KANSAS CITY, Mo. — Culture connects us, and science is more accessible when it retains a human dimension.
But Latinos are underrepresented in STEM fields, according to the United States Department of Education. Only 12% of the STEM workforce is Latino.
Research shows teams solve problems faster when they're cognitively diverse.
Atenas Mena, co-director of Clear Air Now, Daniel Ordonez, BIM specialist at HDR, and Pedro Constanzo, VP of aviation and federal group at Burns & McDonnell, are three Latinos in STEM working to make Kansas City better.
Pedro moved to the U.S. in college, but Mena and Ordonez are first-generation Mexican-Americans. Their parents both made the hard decision to leave Chihuahua, Mexico, to move to the U.S.
While each has a different story, the three share one thread that ties them together — incorporating their culture into their work.
What does Hispanic Heritage Month mean to Mena, Ordonez and Constanzo?
One of Constanzo's favorite engineering memories includes going beyond the numbers.
While working on a six-year project in Burlington, Vermont, for the Air National Guard, Constanzo said the opportunity to make human connections only enhanced the technical excellence provided by Burns & McDonnell.
"I went to the major's house, and we cooked dinner," he said. "I cooked rice for him and chicken. And his wife cooked. And that’s what it is about — we’re doing projects, we’re connecting with our clients and delivering success. So that one resonated with me.”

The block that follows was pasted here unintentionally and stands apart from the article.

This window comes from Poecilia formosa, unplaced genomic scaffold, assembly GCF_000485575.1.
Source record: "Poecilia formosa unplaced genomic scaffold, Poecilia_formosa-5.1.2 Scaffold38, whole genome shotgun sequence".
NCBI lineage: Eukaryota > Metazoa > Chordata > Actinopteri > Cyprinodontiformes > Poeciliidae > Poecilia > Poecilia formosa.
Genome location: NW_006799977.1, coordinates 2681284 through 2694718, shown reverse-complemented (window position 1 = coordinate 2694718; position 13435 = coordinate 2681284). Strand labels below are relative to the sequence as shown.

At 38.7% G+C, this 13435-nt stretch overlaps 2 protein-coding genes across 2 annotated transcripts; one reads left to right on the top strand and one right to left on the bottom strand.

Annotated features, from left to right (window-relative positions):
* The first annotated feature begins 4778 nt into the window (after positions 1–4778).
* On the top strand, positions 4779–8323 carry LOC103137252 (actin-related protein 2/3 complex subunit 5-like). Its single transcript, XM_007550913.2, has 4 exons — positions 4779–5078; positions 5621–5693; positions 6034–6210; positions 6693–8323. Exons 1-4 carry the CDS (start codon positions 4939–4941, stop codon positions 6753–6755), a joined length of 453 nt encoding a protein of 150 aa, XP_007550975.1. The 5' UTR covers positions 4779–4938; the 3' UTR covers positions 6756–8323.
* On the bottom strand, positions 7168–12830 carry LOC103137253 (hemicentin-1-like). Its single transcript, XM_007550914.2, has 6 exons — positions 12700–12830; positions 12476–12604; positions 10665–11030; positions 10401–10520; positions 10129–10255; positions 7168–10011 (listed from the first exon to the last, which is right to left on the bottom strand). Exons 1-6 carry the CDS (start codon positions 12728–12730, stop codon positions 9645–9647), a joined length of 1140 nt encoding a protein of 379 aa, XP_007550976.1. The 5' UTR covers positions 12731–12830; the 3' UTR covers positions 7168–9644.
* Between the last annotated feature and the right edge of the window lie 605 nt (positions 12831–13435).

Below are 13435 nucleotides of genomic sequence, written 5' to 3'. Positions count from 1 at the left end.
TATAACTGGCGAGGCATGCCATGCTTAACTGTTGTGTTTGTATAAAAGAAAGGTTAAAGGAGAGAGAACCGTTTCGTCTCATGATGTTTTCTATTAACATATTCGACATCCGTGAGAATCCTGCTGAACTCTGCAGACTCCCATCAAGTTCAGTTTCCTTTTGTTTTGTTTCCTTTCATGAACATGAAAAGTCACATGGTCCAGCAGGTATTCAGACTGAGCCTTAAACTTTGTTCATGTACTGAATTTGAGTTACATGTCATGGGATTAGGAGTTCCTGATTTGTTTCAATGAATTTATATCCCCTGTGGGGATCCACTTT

For Mena, it's about giving back to her community. She grew up in Kansas City, Kansas, and credits her ability to speak Spanish as the perfect bridge to bringing policy into action.
The majority of her work has centered around solving air pollution problems in the Armourdale and Argentine areas, where they predominately speak Spanish.
“In Armourdale, for example, the life expectancy is cut short by 22 years. And that’s a lifetime. ... What can you do with 22 years of your life?" Mena said. "So that means we are also affecting our economy because people aren’t able to work as long, [and] we are affecting our health care system because now we are seeing more chronic health problems to be able to address. It’s also going to increase the likelihood of poverty [and] how education is impacted. So health is very integrated into everything we do.”
And with Ordonez, in his experience starting out in the field as a young technical drawer, he's already heavily invested in a project in his backyard.
“My favorite project is probably the one I’ve been primarily on, it’s called Nelson. Basically, it’s a huge wastewater treatment plant out in Overland Park, and it’s one of our bigger projects here in the office. It’s fun because there are actually a lot of levels to the project — everywhere from having to demolish some of the wastewater facility and re-do it while it is still in use. So there are a lot of different phases that go into that.”
STEM fields of study promote problem-solving, critical thinking and innovation. The ability to critically think and challenge the standards of innovation are an important part of the puzzle that keeps the economy moving forward.
What advice do Mena, Ordonez and Constanzo have for the next generation?